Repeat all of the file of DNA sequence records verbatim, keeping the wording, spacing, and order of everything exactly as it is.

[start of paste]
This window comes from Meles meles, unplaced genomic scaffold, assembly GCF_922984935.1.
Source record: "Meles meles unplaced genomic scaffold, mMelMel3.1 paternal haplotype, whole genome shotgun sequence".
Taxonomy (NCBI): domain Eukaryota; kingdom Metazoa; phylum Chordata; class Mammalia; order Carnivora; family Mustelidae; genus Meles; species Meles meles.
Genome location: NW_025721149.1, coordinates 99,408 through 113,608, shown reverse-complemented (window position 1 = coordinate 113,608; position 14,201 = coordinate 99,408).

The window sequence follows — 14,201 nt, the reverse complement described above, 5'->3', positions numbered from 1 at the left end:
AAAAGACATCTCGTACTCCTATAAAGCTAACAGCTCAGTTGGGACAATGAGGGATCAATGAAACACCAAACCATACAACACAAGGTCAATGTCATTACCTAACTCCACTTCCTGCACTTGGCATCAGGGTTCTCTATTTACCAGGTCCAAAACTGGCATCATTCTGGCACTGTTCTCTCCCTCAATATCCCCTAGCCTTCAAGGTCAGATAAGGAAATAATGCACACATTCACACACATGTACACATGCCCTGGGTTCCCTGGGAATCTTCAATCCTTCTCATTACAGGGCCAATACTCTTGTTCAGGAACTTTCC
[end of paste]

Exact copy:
This window comes from Meles meles, unplaced genomic scaffold, assembly GCF_922984935.1.
Source record: "Meles meles unplaced genomic scaffold, mMelMel3.1 paternal haplotype, whole genome shotgun sequence".
Taxonomy (NCBI): domain Eukaryota; kingdom Metazoa; phylum Chordata; class Mammalia; order Carnivora; family Mustelidae; genus Meles; species Meles meles.
Genome location: NW_025721149.1, coordinates 99,408 through 113,608, shown reverse-complemented (window position 1 = coordinate 113,608; position 14,201 = coordinate 99,408).

The window sequence follows — 14,201 nt, the reverse complement described above, 5'->3', positions numbered from 1 at the left end:
AAAAGACATCTCGTACTCCTATAAAGCTAACAGCTCAGTTGGGACAATGAGGGATCAATGAAACACCAAACCATACAACACAAGGTCAATGTCATTACCTAACTCCACTTCCTGCACTTGGCATCAGGGTTCTCTATTTACCAGGTCCAAAACTGGCATCATTCTGGCACTGTTCTCTCCCTCAATATCCCCTAGCCTTCAAGGTCAGATAAGGAAATAATGCACACATTCACACACATGTACACATGCCCTGGGTTCCCTGGGAATCTTCAATCCTTCTCATTACAGGGCCAATACTCTTGTTCAGGAACTTTCC